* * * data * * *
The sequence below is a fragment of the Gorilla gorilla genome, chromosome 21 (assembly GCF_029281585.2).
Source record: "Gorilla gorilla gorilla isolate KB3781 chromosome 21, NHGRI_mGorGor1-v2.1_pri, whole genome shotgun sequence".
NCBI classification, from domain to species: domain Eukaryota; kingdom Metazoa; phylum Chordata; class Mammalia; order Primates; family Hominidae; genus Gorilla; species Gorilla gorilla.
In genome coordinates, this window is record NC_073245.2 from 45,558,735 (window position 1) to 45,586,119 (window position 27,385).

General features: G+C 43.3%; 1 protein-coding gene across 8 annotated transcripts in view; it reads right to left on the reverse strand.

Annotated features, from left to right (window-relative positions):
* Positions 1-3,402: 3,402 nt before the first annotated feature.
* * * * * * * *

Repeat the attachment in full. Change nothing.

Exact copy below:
The sequence below is a fragment of the Gorilla gorilla genome, chromosome 21 (assembly GCF_029281585.2).
Source record: "Gorilla gorilla gorilla isolate KB3781 chromosome 21, NHGRI_mGorGor1-v2.1_pri, whole genome shotgun sequence".
NCBI classification, from domain to species: domain Eukaryota; kingdom Metazoa; phylum Chordata; class Mammalia; order Primates; family Hominidae; genus Gorilla; species Gorilla gorilla.
In genome coordinates, this window is record NC_073245.2 from 45,558,735 (window position 1) to 45,586,119 (window position 27,385).

General features: G+C 43.3%; 1 protein-coding gene across 8 annotated transcripts in view; it reads right to left on the reverse strand.

Annotated features, from left to right (window-relative positions):
* Positions 1-3,402: 3,402 nt before the first annotated feature.